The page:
Making AAV Viral Genome Titer for In-process Samples a Breeze

Accurate measurement of AAV genome titer throughout the development and production for gene therapy is important to ensure the effectiveness of the final product. Conventionally, this task has been accomplished using qPCR and more recently digital PCR (ddPCR) methods. Each has its own benefits and downsides.

While qPCR offers a 4 logs dynamic range, it has several drawbacks – significant variability with CV (coefficients of variation) reaching up to 30%, susceptibility to inhibitory factors such as PCR inhibitors, adverse impact of extraneous DNA, lengthy analysis times and the necessity to establish a standard curve.

The ddPCR on the other hand presents several advantages viz. it eliminates the need for a standard curve, is accurate and provides high precision ranging from 3% to 20%. However, this impressive accuracy and precision is attainable within a limited quantitative dynamic range of approx. 2logs. The ddPCR’s multiplexing capability facilitates the examination of genome integrity, thus making it very useful. That said, the ddPCR process involves extended assay times, a relatively intricate multi-step workflow, and vulnerability to PCR limitations, posing challenges for routine application. Notably, 100-to-1,000,000-fold dilution is needed for samples to fall within the working range and to minimize matrix effects seen in in-process samples, introducing error and extended sample processing time. The cost per sample can also be substantial.

The above observations motivated us to develop a fast, easy, and accurate assay for in-process samples based on a novel method that excels in precision, speed, accuracy and most importantly simplicity.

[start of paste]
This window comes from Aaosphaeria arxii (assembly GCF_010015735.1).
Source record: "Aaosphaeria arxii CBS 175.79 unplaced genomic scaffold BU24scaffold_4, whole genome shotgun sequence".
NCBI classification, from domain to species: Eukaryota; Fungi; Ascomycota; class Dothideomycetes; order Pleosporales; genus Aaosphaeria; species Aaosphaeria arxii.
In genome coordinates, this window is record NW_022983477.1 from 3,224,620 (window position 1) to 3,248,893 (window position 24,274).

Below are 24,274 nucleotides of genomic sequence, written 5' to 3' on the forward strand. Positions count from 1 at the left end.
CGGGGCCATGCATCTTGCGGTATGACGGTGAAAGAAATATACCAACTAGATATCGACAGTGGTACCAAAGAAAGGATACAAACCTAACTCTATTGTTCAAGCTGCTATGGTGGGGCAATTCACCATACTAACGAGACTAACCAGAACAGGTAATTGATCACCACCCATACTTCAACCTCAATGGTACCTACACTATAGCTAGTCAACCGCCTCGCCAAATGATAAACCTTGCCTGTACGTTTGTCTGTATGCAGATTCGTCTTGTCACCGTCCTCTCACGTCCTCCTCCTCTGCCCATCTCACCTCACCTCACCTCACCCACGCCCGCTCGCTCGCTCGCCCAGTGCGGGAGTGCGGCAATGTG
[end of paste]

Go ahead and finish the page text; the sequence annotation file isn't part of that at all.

Our groundbreaking approach revolves around DNA hybridization, immunochemistry and biolayer interferometry, encompassing a streamlined two-step procedure involving lysis and hybridization within a single tube, succeeded by detection using a biosensor.

Genome Titer Assay Workflow

Central to the methodology are two oligo probes—an approximate 40 nt fluorescein-labelled probe and a 40 nt SuPlex probe. The SuPlex oligo includes a 30 Thymine oligonucleotide bearing biotin at both the 5′ and 3′ ends. The target region for these probes can be located within the Gene of Interest (GOI) or the promoter/enhancer regions. The lysis and hybridization steps involve heating at 950 C, promptly followed by rapid cooling to 50 C. The resultant hybridized sample is quantitated employing an anti-fluorescein biosensor.

The assay offers a quantitative dynamic range of 5E+9 to 5E+12 and delivers precision ranging from 3% to 9%. The assay time is mere 30 minutes. The inherent robustness of this method makes it compatible with DNase1, proteinase K, extraneous DNA, PCR inhibitors and in-process buffers, rendering it highly suitable for both research and manufacturing. Notably, another unique feature is the ability to quantify individually both positive and negative strands of the packed genome. Also, our preliminary data using oligo probes for GFP, CMV promoter, CMV enhancer and SV40 regions shows the potential for determining genome integrity.

So, while QPCR and digital PCR are currently the main tools for AAV genome titer assay, the DNA hybridization-biolayer interferometry approach described here shows significant benefits over the PCR methods. Its ability to characterize packed genome content deeper by providing strand specific titers, and robustness against various inhibitory factors positions it as an asset in both research and manufacturing contexts. Further, we have applied the same methodology for direct RNA titer without reverse transcription in Lentivirus.

Share this article